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Translating a book into a movie is an art, but doing it successfully is an even bigger challenge. Book-to-movie adaptations need to be as faithful as possible to the original plot of the book while maintaining the same levels of depth and development. Including all of these elements is nearly impossible, but it takes the right blend to allow a story to render seamlessly from page to premiere.
“Paper Towns,” the film adaptation of the acclaimed book by John Green, released in theaters on July 24, 2015. Although the movie’s plot deviated from the book’s at times, the film managed to communicate the same themes and morals that were expressed in novel form. The movie didn’t surpass the book, but it was a passable adaptation.
The film “Paper Towns” tells the story of Quentin “Q” Jacobsen (Nat Wolff), who has lived a life free of risk and chance. Q has been hopelessly in love with his eccentric neighbor, Margo Roth Spiegelman (Cara Delevingne), since she moved in when they were kids. Q and Margo were friends when they were little, but have since grown apart. However, one night during senior year, Margo climbs through Q’s window and draws him into her night-long escapade of revenge. Q drives around Orlando with Margo, helping her enact vengeance on various classmates, and finally steps out of his comfort zone. At the end of the night, he is exhilarated and elated, and returns home excited at the prospect of spending more time with Margo before senior year comes to a close. But when he goes to school the next day, he finds that Margo has disappeared. Desperate to find the girl he believes is his “miracle,” he follows a series of clues that he believes she has left for him in order to find her and bring her back home.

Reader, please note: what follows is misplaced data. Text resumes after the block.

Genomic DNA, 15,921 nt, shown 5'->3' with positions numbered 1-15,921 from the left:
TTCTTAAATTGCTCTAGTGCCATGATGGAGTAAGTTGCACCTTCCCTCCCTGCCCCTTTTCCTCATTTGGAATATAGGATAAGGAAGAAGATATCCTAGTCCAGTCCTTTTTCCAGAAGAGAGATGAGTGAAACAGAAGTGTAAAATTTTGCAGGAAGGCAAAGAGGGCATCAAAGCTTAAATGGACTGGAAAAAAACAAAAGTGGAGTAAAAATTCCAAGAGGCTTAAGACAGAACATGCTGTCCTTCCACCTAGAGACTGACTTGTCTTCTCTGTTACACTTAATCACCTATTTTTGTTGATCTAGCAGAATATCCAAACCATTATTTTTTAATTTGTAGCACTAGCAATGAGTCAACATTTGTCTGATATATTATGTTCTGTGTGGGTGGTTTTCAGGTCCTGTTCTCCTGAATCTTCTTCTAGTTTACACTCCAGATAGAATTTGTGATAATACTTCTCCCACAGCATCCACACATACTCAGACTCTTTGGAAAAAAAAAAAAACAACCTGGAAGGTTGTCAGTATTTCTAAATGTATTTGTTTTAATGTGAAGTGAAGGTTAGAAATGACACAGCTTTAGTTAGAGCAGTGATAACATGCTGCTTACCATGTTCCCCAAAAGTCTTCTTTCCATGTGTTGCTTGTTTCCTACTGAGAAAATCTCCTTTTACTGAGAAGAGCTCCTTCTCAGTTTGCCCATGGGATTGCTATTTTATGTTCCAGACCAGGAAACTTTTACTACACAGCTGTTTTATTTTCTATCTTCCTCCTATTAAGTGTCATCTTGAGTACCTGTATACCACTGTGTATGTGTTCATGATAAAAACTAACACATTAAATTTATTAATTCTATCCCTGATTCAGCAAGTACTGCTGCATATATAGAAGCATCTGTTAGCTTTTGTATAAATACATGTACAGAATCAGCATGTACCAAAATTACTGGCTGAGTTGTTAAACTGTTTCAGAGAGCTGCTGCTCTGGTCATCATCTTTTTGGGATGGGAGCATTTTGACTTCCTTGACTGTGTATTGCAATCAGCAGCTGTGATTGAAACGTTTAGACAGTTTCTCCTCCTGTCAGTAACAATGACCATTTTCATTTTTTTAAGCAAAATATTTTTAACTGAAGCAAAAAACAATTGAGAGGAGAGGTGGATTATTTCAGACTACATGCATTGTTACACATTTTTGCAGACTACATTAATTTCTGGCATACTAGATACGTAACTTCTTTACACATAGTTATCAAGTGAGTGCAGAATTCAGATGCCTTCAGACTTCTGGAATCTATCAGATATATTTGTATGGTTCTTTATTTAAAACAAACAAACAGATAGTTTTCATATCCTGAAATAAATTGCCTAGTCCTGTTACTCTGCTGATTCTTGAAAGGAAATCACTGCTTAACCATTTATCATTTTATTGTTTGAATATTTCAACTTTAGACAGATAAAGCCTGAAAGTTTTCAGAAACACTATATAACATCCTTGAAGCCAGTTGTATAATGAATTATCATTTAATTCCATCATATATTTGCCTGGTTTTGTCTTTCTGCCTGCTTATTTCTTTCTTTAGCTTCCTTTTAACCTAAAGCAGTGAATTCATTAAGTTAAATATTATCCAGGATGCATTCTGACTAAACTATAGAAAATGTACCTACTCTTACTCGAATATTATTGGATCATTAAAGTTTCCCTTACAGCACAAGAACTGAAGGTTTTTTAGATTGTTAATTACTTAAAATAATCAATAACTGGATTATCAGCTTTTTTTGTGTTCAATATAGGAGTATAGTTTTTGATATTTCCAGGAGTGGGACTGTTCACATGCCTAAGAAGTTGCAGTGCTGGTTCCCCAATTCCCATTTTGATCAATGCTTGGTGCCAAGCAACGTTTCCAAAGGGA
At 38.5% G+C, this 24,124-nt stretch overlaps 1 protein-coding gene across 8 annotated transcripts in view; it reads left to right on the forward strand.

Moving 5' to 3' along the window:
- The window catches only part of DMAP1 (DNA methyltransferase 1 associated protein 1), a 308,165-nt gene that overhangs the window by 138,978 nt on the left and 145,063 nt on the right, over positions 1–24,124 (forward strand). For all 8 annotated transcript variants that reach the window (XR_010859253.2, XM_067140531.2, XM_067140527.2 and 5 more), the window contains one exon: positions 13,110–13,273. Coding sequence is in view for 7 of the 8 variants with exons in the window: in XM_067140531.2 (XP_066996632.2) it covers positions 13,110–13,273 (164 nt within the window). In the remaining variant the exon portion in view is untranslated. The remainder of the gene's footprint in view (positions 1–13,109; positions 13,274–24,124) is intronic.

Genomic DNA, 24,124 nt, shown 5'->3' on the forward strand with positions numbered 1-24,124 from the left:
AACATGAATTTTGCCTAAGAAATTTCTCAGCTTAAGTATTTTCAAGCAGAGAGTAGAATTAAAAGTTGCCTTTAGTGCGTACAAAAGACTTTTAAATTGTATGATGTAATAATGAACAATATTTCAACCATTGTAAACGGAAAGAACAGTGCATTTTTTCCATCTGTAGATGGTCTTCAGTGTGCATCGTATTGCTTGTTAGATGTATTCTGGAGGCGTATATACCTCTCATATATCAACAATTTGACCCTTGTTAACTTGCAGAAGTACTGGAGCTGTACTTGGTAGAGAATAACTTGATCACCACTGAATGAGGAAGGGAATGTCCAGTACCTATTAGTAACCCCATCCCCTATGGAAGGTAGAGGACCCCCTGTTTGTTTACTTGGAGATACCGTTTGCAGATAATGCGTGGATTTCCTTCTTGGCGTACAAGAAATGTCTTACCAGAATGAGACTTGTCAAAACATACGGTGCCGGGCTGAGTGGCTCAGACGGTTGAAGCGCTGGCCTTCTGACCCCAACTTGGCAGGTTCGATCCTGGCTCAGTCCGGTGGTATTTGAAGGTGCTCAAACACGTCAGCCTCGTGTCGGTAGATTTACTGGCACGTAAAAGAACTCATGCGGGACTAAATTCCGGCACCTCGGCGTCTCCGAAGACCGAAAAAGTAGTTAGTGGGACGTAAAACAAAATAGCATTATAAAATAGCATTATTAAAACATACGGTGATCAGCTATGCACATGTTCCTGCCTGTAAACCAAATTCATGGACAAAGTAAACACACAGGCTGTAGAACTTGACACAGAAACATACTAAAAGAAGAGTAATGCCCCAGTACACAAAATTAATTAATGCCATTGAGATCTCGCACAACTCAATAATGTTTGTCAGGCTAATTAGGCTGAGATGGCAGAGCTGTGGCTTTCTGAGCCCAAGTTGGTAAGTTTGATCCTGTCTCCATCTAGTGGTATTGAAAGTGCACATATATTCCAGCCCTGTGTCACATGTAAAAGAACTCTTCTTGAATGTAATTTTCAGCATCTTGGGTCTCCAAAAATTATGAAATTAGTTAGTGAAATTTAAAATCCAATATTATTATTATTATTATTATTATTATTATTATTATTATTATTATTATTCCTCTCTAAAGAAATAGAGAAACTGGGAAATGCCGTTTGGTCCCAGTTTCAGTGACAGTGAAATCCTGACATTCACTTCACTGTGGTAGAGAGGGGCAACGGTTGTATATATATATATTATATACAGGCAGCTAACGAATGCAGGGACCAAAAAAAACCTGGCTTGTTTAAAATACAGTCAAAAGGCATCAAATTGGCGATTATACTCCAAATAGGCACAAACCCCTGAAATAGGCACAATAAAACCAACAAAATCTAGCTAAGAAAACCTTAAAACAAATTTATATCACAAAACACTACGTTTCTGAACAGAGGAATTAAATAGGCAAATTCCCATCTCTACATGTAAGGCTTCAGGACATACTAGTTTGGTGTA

Though “Paper Towns” was mostly true to its novel precedent in terms of plot, the pace of the movie felt rushed. In order to fit multiple plot points into a 113-minute timespan, the movie crammed events together one after the other. I was able to understand everything that happened in the movie, but the pacing was not as smooth compared to the book.
In addition, the film had a much more optimistic tone in terms of the search for Margo than did the book. In the novel “Paper Towns,” Q finds a disturbing message seemingly from Margo during his search and fears that she may have committed suicide. Q begins to wonder if his quest for Margo is really a series of clues leading him to her body, and this adds another layer of suspense to the book. In the movie, the prospect of suicide isn’t brought up, and the movie is simply a hunt for the missing Margo rather than an investigation into her character.
Despite these issues, the film did have many positive points to it. Q isn’t alone in his search for Margo, and he enlists the help of his two best friends, Ben (Austin Abrams) and Radar (Justice Smith). The bond between these three boys was equally as strong in the movie as it was in the book, and the scenes with them together were very real and brilliantly executed.
The best aspect of “Paper Towns” was its ability to get across the main theme of the book. In the book “Paper Towns,” Q is desperate to find Margo because he loves her, but also because he perceives her as a miracle. Quentin sees Margo as a mystery needing solving and therefore becomes obsessed with the thought of finding her. But by the end of the book and the movie, Q realizes that he has been in love with the idea of Margo rather than the person herself. Margo Roth Spiegelman, though adventurous, is just a girl, not a miracle or an enigma. Q became so consumed with the prospect of finding Margo that he forgot to consider what, precisely, he was looking for. The movie conveys this point masterfully, tying together novel and film with tremendous skill.
The “Paper Towns” movie wasn’t perfect, but as Margo would say, it was “pretty something.” Though the pacing of the movie left something to be desired, the convincing acting and clear message made it a fun and satisfying watch.